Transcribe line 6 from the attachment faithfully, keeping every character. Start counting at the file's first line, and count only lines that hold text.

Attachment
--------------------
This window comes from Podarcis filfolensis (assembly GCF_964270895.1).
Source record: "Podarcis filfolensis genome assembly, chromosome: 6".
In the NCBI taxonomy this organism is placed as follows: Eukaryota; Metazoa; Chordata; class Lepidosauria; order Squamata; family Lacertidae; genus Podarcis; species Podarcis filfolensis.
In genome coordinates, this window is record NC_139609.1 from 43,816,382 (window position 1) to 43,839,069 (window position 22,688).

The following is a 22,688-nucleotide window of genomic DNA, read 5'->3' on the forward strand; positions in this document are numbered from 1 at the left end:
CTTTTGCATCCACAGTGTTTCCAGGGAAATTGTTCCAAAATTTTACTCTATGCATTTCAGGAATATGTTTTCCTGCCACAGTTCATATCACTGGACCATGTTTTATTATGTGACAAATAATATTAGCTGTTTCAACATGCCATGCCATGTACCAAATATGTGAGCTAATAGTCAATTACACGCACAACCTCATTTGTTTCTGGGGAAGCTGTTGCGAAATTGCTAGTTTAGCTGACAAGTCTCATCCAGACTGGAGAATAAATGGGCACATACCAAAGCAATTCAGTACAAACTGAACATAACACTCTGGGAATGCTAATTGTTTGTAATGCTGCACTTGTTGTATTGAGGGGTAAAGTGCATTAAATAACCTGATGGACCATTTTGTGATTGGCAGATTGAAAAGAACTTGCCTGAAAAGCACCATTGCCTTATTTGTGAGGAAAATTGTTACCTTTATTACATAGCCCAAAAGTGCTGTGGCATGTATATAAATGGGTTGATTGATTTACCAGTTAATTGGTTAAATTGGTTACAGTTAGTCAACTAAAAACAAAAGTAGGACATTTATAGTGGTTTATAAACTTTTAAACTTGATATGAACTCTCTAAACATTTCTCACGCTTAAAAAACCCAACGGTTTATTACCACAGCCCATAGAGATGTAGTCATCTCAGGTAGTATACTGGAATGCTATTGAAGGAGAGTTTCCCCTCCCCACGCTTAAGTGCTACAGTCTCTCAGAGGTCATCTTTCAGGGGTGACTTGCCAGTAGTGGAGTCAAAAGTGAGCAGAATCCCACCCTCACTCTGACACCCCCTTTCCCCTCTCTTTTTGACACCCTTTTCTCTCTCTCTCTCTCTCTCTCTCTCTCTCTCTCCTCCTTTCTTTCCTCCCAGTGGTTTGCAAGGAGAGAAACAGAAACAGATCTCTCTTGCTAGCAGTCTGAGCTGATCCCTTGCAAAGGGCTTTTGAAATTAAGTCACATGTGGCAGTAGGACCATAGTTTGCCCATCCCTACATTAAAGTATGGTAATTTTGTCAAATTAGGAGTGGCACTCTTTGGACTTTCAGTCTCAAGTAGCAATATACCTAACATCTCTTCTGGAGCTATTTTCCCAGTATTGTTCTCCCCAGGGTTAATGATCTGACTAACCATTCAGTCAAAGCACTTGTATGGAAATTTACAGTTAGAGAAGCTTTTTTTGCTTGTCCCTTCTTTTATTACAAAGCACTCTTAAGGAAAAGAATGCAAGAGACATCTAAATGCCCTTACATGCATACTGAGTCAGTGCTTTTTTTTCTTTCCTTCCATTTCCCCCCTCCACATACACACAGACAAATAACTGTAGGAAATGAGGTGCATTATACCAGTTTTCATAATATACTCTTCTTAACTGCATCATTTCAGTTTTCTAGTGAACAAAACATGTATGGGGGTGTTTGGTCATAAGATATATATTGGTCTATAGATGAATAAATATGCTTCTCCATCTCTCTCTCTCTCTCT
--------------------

CTTTTGCATCCACAGTGTTTCCAGGGAAATTGTTCCAAAATTTTACTCTATGCATTTCAGGAATATGTTTTCCTGCCACAGTTCATATCACTGGACCATGTTTTATTATGTGACAAATAATATTAGCTGTTTCAACATGCCATGCCATGTACCAAATATGTGAGCTAATAGTCAATTACACGCACAACCTCATTTGTTTCTGGGGAAGCTGTTGCGAAATTGCTAGTTTAGCTGACAAGTCTCATCCAGACTGGAGAATAAATGGGCACATACCAAAGCAATTCAGTACAAACTGAACATAACACTCTGGGAATGCTAATTGTTTGTAATGCTGCACTTGTTGTATTGAGGGGTAAAGTGCATTAAATAACCTGATGGACCATTTTGTGATTGGCAGATTGAAAAGAACTTGCCTGAAAAGCACCATTGCCTTATTTGTGAGGAAAATTGTTACCTTTATTACATAGCCCAAAAGTGCTGTGGCATGTATATAAATGGGTTGATTGATTTACCAGTTAATTGGTTAAATTGGTTACAGTTAGTCAACTAAAAACAAAAGTAGGACATTTATAGTGGTTTATAAACTTTTAAACTTGATATGAACTCTCTAAACATTTCTCACGCTTAAAAAACCCAACGGTTTATTACCACAGCCCATAGAGATGTAGTCATCTCAGGTAGTATACTGGAATGCTATTGAAGGAGAGTTTCCCCTCCCCACGCTTAAGTGCTACAGTCTCTCAGAGGTCATCTTTCAGGGGTGACTTGCCAGTAGTGGAGTCAAAAGTGAGCAGAATCCCACCCTCACTCTGACACCCCCTTTCCCCTCTCTTTTTGACACCCTTTTCTCTCTCTCTCTCTCTCTCTCTCTCTCTCTCTCCTCCTTTCTTTCCTCCCAGTGGTTTGCAAGGAGAGAAACAGAAACAGATCTCTCTTGCTAGCAGTCTGAGCTGATCCCTTGCAAAGGGCTTTTGAAATTAAGTCACATGTGGCAGTAGGACCATAGTTTGCCCATCCCTACATTAAAGTATGGTAATTTTGTCAAATTAGGAGTGGCACTCTTTGGACTTTCAGTCTCAAGTAGCAATATACCTAACATCTCTTCTGGAGCTATTTTCCCAGTATTGTTCTCCCCAGGGTTAATGATCTGACTAACCATTCAGTCAAAGCACTTGTATGGAAATTTACAGTTAGAGAAGCTTTTTTTGCTTGTCCCTTCTTTTATTACAAAGCACTCTTAAGGAAAAGAATGCAAGAGACATCTAAATGCCCTTACATGCATACTGAGTCAGTGCTTTTTTTTCTTTCCTTCCATTTCCCCCCTCCACATACACACAGACAAATAACTGTAGGAAATGAGGTGCATTATACCAGTTTTCATAATATACTCTTCTTAACTGCATCATTTCAGTTTTCTAGTGAACAAAACATGTATGGGGGTGTTTGGTCATAAGATATATATTGGTCTATAGATGAATAAATATGCTTCTCCATCTCTCTCTCTCTCTCT